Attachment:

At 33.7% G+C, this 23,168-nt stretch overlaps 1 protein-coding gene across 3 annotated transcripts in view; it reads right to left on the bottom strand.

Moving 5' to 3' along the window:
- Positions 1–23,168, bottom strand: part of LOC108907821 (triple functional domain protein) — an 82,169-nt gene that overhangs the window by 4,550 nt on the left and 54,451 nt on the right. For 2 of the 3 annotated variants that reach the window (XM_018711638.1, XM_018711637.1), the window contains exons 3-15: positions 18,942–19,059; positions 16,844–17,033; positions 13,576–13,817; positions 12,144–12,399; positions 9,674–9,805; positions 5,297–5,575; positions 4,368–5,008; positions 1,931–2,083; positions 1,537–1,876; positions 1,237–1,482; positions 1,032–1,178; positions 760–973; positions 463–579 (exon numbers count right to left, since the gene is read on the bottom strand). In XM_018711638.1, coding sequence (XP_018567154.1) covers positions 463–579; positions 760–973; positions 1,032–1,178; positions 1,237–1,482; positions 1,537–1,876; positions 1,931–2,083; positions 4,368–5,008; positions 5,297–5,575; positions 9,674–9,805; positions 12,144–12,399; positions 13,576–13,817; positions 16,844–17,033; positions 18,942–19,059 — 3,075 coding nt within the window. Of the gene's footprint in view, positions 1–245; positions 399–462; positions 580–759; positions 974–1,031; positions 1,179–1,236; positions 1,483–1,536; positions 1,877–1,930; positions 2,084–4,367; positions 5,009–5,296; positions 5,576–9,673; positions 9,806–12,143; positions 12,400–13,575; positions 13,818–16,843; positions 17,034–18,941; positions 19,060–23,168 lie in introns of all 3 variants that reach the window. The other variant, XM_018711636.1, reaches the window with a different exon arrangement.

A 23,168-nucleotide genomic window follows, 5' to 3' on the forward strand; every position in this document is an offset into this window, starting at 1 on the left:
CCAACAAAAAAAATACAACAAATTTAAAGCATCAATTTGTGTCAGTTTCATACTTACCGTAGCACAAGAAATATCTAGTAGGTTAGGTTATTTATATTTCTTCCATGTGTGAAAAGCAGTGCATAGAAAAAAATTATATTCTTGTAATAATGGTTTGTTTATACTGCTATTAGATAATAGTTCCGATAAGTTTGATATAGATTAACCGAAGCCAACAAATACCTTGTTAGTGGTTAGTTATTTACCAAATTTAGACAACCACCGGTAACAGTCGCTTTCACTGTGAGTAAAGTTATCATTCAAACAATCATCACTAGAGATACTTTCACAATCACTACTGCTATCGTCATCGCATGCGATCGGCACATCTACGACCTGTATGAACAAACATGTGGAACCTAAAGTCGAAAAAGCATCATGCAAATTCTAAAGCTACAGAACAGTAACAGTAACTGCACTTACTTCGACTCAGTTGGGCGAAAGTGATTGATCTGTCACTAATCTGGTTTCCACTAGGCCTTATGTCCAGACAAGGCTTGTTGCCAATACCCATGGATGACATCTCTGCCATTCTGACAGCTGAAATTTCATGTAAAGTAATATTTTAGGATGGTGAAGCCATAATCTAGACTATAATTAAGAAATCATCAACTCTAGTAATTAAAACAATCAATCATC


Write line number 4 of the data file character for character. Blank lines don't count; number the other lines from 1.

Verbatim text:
A 23,168-nucleotide genomic window follows, 5' to 3' on the forward strand; every position in this document is an offset into this window, starting at 1 on the left: